Mar 3, 2017 ยท 3 minutes

It seems like just yesterday, I was announcing that I was working on a new book. Not only is it done, you can finally pre-order it here and here.

It’s about motherhood and entrepreneurship and if everything I’ve written since becoming a mother and a founder doesn’t tell you my views, the cover of the book will:

This book has sadly become way more essential in 2017 than it was when I signed the contract for it back in 2016. Back then we could cling to a hope that things were getting better for women. A woman was running for President and highly favored to win, Ellen Pao had come out against Kleiner Perkins putting a spotlight on “micro-indignities” that women face, unconscious bias was the buzzword in Silicon Valley and diversity stats were getting released with vows to do better.

Oh, those were the good ol’ days. Things weren’t actually better, but we could pretend at least.

Today my Twitter feed alternates between horror over Trump and horror over Travis Kalanick.

It’s clear that “micro-indignities” are the least of what women at the Valley’s most celebrated company face. And despite all the talk about diversity: The numbers simply aren’t changing. What’s more: A trio of studies have shown that 40% of white men are sick of hearing about it, 75% care so little their companies have absolutely no policies in place to address it, and 95% do not consider it a “top problem.”

Since Sheryl Sandberg published  “Lean In” there’s been a trend of making a data-based argument for why gender discrimination holds companies back. We have. In spades. Guess what? It turns out the status quo doesn’t care about the data.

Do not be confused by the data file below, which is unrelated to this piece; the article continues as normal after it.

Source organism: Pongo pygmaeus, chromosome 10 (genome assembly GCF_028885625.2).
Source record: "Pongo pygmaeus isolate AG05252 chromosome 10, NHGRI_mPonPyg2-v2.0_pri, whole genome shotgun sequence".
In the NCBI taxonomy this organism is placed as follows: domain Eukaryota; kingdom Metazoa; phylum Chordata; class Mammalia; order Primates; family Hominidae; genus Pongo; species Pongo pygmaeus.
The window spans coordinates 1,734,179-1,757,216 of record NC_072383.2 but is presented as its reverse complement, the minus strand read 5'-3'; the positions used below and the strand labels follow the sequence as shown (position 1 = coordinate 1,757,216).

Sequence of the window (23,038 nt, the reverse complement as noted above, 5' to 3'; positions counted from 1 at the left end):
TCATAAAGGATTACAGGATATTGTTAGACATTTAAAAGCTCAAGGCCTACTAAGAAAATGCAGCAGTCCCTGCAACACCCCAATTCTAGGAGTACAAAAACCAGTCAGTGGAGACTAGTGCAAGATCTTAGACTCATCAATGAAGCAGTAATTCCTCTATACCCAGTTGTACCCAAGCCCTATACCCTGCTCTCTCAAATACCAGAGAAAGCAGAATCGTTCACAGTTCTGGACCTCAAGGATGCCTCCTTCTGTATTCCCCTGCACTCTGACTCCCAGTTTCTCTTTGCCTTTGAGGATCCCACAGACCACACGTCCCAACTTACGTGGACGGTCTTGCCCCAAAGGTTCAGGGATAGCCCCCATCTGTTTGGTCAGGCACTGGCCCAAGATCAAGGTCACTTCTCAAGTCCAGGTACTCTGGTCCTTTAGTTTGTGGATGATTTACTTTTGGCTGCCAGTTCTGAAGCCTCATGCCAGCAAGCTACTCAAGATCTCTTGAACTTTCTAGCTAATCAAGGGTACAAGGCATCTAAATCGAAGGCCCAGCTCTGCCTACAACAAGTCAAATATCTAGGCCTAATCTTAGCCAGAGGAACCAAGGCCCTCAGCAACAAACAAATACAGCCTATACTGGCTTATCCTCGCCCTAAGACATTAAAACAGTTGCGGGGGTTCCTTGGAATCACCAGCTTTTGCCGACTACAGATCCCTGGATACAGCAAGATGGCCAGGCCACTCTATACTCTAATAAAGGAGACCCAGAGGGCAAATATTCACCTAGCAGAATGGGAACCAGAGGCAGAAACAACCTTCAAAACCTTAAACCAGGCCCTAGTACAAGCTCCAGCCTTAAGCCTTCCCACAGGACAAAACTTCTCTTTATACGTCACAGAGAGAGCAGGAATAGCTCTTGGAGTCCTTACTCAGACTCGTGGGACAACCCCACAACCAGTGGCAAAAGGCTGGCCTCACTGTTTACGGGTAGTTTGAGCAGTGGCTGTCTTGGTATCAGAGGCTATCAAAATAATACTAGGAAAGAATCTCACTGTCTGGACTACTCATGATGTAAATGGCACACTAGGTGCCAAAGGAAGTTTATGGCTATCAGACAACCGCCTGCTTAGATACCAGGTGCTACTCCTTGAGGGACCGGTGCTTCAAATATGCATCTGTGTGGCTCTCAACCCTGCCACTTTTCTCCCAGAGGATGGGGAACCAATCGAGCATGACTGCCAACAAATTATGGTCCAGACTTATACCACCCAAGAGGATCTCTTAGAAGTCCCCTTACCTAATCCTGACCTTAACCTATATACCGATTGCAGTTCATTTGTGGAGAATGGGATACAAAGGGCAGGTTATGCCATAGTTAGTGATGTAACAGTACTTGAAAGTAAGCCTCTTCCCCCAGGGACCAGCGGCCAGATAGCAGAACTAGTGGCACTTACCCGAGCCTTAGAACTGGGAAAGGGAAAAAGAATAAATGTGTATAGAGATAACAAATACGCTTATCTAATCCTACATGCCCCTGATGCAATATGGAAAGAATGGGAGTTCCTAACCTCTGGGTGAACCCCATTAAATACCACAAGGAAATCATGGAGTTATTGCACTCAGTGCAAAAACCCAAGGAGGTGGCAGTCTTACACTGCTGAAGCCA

But 2017 is also an inspiring time to be a woman. The extreme hypermasculinity of the bros and the reality of a man who bragged about sexual assault being in the White House, the ungodly details of what happens at companies like Uber, has united women in a way I’ve never seen before.

My book aims squarely at the most valuable role women play in a patriarchy: Being mothers. Specifically, how it’s been used against us to make us feel weak and disabled. How that shows up in all that “data”: Nearly eighty percent of women are less likely to be hired if they have children—and are half as likely to be promoted. Mothers earn an average $11,000 less in salary and are held to higher punctuality and performance standards. Forty percent of Silicon Valley women said they felt the need to speak less about their family to be taken more seriously. Many have been told that having a second child would cost them a promotion.

I believed all of these lies about motherhood for much of my adult life. And then I had children. And the opposite of everything I’d been told happened: I became more productive, more driven, more ambitious, and more successful. I also became a better manager, because I became an empathetic manager.

I’ve spent the last year, trying to explore why those lies are so pervasive in our culture… and why they are so damaging, a reporting journey that took me around the world, around the US, and deep inside the psychology and playbook of the patriarchy.

This book is in some ways the story of my transition from “cool dude” Sarah Lacy to “badass female warrior” Sarah Lacy. It’s also in some ways a love letter to my children and how they transformed me, that I hope they enjoy some day. But more than anything, it’s the book I wish someone had given me in my 20s and 30s: A guide to standing together and taking what’s rightfully ours.

If you are sick of the bros, the trolls, the cat-callers, the boss who concern-trolled you out of a promotion, the mentor who advised you not to have another child if you wanted to raise funding, pre-order it now.